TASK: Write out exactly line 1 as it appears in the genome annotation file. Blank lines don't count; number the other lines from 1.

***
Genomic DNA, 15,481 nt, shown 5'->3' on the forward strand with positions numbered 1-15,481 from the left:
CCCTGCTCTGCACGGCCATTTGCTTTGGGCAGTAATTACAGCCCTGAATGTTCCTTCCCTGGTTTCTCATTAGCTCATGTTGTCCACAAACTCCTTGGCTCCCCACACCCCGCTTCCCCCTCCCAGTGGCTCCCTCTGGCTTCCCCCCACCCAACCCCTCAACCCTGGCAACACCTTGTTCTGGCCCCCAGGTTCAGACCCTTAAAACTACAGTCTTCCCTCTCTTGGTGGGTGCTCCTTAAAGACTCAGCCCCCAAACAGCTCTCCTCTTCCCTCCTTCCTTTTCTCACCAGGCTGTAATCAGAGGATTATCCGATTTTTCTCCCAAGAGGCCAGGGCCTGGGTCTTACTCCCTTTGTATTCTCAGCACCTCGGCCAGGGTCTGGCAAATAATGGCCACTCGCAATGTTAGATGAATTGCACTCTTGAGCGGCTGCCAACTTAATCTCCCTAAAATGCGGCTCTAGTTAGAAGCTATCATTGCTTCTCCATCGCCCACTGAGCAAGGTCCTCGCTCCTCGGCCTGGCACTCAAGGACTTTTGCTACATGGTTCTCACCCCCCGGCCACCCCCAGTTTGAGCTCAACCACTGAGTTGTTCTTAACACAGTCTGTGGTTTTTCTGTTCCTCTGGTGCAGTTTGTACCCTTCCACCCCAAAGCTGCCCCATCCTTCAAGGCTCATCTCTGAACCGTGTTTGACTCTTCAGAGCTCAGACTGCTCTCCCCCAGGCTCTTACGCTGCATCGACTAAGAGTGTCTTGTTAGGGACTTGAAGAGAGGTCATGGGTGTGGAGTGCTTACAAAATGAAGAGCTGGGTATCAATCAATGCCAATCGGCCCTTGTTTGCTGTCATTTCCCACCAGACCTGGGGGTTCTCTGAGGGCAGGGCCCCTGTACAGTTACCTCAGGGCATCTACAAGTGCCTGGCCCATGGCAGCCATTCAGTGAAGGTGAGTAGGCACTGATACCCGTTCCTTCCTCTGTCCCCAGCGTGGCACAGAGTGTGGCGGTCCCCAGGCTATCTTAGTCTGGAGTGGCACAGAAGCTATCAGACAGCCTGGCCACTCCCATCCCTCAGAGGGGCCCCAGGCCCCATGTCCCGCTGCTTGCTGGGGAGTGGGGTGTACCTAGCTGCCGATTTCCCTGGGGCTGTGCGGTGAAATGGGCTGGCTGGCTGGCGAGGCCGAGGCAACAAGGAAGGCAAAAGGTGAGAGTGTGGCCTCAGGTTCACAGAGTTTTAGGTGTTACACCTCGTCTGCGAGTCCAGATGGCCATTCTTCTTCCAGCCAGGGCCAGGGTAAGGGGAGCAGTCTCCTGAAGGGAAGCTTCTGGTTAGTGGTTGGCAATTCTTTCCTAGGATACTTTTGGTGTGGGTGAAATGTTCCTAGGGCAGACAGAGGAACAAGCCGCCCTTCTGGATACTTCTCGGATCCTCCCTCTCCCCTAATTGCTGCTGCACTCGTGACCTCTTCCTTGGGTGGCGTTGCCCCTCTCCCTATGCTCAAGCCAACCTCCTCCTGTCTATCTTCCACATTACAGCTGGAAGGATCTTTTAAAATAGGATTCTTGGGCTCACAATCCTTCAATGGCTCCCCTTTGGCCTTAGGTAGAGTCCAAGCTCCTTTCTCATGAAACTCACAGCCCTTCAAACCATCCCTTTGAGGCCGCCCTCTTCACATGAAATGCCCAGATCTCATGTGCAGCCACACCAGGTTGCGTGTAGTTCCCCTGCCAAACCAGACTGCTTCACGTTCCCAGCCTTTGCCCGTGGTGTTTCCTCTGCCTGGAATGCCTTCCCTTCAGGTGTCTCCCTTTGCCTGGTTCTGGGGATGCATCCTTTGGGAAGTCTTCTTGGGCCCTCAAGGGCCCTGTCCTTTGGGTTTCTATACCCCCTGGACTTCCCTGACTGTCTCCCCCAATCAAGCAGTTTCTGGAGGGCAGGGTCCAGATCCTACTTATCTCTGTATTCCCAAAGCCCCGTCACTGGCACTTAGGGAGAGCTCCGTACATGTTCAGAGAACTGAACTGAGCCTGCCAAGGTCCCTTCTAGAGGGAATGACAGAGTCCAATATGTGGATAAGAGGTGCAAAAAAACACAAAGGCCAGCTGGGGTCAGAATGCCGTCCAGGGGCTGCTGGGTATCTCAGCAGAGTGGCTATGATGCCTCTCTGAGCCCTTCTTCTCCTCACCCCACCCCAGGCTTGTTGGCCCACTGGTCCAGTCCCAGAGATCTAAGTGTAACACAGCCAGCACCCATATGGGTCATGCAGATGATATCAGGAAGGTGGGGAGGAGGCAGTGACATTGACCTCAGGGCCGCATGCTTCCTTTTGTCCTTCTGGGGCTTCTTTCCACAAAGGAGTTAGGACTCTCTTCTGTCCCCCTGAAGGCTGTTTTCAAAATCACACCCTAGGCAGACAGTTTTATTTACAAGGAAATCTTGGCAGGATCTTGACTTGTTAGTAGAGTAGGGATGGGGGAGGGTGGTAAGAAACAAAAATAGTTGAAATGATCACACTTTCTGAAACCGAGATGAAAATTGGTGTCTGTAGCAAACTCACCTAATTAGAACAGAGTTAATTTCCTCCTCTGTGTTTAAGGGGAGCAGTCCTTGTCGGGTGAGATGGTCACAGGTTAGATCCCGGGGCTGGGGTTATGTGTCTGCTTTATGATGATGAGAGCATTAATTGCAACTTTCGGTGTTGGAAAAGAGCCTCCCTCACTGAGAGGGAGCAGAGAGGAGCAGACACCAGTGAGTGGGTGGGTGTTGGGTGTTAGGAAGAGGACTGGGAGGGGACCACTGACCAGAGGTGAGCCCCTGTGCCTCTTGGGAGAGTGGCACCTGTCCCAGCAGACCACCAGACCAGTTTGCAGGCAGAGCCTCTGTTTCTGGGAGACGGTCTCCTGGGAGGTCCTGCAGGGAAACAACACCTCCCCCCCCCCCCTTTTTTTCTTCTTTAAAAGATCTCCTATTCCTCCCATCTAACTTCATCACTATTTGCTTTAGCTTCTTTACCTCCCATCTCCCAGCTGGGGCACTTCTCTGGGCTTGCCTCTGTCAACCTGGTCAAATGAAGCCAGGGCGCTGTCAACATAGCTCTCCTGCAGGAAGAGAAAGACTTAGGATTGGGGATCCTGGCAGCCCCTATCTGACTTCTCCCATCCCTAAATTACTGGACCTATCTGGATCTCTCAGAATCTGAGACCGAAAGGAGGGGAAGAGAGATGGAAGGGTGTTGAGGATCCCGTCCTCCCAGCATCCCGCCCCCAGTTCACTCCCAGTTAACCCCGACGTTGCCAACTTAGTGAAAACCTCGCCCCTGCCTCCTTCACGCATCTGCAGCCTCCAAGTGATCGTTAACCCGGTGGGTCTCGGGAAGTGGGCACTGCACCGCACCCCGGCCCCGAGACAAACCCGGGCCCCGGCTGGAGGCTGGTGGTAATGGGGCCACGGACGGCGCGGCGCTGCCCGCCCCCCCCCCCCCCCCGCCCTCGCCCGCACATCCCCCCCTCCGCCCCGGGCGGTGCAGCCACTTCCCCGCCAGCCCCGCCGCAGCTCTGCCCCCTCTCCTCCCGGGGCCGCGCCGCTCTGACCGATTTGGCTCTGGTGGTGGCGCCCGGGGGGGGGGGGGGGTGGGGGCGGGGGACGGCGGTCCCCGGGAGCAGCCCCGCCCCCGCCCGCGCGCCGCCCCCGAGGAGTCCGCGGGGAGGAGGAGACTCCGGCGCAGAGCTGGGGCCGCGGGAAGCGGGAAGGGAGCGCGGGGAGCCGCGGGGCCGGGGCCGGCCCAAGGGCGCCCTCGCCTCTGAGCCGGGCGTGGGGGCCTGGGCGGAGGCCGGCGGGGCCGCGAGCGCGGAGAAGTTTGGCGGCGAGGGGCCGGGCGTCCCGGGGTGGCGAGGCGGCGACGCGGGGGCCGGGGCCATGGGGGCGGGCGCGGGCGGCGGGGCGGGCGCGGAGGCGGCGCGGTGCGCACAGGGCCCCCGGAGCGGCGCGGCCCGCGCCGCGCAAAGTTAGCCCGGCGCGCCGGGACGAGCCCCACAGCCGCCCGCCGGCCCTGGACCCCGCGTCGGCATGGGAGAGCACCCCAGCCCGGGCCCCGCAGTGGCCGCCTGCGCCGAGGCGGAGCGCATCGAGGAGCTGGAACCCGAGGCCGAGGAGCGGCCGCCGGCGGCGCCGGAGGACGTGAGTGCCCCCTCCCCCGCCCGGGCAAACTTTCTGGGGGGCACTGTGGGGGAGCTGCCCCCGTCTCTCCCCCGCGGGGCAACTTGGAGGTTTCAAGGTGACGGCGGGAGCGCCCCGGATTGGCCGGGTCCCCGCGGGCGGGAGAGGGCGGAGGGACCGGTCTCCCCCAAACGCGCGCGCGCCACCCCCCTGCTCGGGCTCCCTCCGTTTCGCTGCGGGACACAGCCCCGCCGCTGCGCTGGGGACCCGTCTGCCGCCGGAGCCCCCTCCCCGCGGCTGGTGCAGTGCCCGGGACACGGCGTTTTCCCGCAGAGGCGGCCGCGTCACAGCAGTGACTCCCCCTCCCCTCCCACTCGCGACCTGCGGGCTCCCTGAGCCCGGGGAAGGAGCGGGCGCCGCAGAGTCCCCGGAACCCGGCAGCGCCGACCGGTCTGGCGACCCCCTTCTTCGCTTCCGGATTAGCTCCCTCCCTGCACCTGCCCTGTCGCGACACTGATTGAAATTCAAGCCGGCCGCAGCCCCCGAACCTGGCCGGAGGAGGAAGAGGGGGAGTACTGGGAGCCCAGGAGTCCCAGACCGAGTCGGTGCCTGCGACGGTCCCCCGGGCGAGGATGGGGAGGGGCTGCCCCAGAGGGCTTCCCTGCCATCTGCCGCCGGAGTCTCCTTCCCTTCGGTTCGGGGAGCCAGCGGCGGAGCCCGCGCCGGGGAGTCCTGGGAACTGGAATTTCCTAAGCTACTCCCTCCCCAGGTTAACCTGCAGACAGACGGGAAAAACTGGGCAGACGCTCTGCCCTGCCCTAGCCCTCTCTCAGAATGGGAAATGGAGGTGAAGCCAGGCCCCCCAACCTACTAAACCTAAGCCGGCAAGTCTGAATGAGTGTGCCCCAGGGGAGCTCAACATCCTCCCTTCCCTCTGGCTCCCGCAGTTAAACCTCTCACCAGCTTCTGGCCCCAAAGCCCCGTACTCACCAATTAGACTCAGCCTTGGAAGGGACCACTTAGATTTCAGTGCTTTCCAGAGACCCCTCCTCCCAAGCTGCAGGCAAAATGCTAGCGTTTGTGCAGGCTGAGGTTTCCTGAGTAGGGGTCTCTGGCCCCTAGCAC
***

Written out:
Genomic DNA, 15,481 nt, shown 5'->3' on the forward strand with positions numbered 1-15,481 from the left: